• Chronic conditions
    • 2 weeks or more after initial injury
    • Fibromyalgia, osteoarthritis
  • Muscle tension headaches
    • Apply to upper back
  • Cold, sinusitis, respiratory tract infections
  • Before deep tissue treatment
    • Active Release Technique, myofascial release, massage therapy

* For optimum effects: heat 10 min, off for 10 min, repeat 2 – 3 times.

**Do not heat an acute/recent injury! The vessels at the injury site are still weakened and cannot handle an increase in flow.

 


What does ice do?

  1. Local constriction of blood vessels

The cold constricts the blood vessels. Blood flow to the injury site lessens when ice is applied, thus lessening swelling and pain.

 

  1. Slows swelling
    Fluid accumulates in the injured site, leading to inflammation. The addition of blood to the area would further hinder the injury; thus, ice is used to control the blood flow by vasoconstriction (see above).
  2. Decreased pain

The ice will numb the nerves in the area, decreasing soreness. It will also slow the nerve impulses, thus lessening the degree of pain and pain-spasm reaction.


When should I use ice?

  • Acute injuries
    • Sprains, strains, bruises
    • From the moment of injury – 72 hrs later
  • Flare-up of overuse conditions

e.g. Tendonitis

  • Migraine headaches
    • Apply to neck when headache occurs
  • After deep tissue treatment


*For optimum effect: ice until skin is pink (10 min), off 10 min, repeat 2 – 3 times

**Use a wet towel as a barrier between your skin and the ice to avoid freezing the skin.

 


Alternating hot, then cold: A Flushing Effect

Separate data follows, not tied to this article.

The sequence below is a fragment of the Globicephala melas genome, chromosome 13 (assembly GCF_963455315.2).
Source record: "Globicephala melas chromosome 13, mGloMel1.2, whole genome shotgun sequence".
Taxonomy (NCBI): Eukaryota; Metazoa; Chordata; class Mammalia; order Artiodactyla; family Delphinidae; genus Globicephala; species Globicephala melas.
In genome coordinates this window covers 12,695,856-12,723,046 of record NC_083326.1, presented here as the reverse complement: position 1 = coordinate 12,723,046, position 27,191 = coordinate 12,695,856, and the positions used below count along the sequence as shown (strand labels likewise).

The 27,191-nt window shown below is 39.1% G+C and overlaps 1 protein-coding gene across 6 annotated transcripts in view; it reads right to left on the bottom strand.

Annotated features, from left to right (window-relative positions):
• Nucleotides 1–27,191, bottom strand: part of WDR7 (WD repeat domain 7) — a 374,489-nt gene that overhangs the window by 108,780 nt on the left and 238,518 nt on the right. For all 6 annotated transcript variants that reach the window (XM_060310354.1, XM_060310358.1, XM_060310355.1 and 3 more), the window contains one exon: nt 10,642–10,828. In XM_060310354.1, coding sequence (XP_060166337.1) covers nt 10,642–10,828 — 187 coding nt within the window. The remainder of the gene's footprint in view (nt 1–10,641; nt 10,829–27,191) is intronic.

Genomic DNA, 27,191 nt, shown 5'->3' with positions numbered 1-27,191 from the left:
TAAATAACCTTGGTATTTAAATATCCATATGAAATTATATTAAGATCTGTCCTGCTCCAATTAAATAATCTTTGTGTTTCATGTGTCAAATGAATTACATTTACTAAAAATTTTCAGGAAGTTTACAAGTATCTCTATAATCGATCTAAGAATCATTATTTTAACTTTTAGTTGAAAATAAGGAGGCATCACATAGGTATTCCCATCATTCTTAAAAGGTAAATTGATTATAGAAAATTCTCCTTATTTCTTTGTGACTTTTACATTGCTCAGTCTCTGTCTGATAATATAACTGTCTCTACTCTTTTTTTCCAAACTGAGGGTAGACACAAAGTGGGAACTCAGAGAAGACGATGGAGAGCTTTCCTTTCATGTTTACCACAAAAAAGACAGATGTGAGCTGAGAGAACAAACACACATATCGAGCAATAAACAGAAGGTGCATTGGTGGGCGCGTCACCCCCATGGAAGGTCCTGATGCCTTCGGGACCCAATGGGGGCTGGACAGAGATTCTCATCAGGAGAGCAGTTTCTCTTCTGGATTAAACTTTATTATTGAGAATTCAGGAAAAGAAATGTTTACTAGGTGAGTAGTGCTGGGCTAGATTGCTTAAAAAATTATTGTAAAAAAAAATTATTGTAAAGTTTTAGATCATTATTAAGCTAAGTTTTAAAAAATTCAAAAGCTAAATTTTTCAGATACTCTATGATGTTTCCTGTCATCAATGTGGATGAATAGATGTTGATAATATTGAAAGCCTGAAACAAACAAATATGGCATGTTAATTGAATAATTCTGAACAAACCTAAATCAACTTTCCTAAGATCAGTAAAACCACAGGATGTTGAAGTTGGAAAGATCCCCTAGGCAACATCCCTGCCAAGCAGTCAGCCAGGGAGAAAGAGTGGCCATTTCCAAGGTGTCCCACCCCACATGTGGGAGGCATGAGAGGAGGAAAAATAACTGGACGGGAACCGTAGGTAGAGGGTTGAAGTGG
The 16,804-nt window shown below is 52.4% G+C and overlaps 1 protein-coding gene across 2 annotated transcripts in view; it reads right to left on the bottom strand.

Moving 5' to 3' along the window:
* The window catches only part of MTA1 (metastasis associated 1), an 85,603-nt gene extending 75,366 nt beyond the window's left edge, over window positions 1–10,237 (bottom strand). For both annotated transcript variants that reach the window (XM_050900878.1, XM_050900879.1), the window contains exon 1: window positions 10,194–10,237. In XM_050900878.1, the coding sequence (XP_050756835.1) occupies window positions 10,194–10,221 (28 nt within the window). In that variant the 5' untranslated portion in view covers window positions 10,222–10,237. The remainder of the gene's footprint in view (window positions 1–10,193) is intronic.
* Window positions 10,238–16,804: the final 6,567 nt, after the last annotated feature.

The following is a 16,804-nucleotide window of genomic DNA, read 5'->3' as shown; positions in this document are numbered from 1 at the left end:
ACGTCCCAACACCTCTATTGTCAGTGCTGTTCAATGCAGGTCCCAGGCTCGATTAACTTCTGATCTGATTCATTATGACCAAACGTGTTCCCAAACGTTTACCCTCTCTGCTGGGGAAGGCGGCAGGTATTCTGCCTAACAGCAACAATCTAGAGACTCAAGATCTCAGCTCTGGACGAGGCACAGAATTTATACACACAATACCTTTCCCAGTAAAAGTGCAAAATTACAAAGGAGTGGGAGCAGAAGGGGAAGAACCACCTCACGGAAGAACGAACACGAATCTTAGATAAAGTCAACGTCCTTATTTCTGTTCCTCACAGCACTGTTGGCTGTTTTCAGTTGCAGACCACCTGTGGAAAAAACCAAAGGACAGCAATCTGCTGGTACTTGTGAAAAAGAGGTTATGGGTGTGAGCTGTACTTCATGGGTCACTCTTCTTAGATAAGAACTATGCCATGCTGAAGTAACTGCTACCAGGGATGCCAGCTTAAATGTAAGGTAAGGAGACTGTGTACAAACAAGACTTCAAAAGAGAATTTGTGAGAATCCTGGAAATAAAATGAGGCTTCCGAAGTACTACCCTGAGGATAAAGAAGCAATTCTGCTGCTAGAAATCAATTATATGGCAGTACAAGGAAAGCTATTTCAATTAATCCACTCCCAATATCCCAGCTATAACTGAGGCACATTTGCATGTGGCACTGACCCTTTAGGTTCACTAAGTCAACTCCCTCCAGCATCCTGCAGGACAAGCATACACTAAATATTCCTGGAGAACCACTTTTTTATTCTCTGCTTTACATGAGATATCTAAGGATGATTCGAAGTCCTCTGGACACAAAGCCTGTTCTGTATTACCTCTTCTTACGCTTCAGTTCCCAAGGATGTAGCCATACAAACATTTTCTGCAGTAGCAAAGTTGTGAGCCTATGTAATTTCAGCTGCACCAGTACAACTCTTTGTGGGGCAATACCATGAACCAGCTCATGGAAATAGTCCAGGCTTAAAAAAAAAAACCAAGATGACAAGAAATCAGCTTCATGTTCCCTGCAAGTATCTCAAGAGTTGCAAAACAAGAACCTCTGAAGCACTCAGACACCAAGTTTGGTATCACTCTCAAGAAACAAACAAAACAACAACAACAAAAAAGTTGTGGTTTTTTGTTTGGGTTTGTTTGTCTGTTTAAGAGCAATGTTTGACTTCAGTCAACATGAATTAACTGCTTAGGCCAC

Heat allows the blood vessels to dilate; cold then contracts them. Alternating between the two acts as a pump and increases the circulation in the area to:

  • Push the excess fluid out from the area, thereby decreasing swelling
  • Allow blood to bring in nutrients and oxygen, which increases healing


The ratio of heat to cold should be 3 min : 1 min.

Repeat 3 times.

Always end with cold.
Ending with heat leaves the blood vessels dilated, allowing for fluid to accumulate again. Rather than re-aggravating the injury, end with cold to constrict the vessels. This will minimize the return of any swelling.

 


When should I use both?

  • Sub-acute stage of healing
    • Considerably less swelling and heat than at time of injury

(Depends on injury/person; 2 days – 2weeks)

 

Seed & Auricular Therapy

by Dr. Kim Graham, Dr. TCM
Source: medicinal roots

Dr. Kim Graham

When, after their acupuncture treatment, I tell my patients for the first time how I would like to apply seeds to various points in their ears, I get a look that simultaneously asks if I am joking, and perhaps more importantly, if they heard me correctly. The question that usually follows is “You want to put WHAT in my EARS?”

I understand their apprehension. After all, we have been taught from a very young age about the dangers of putting anything smaller than our elbows into our ears! So the idea of letting someone tape small seeds to his or her ears can be cause for some trepidation.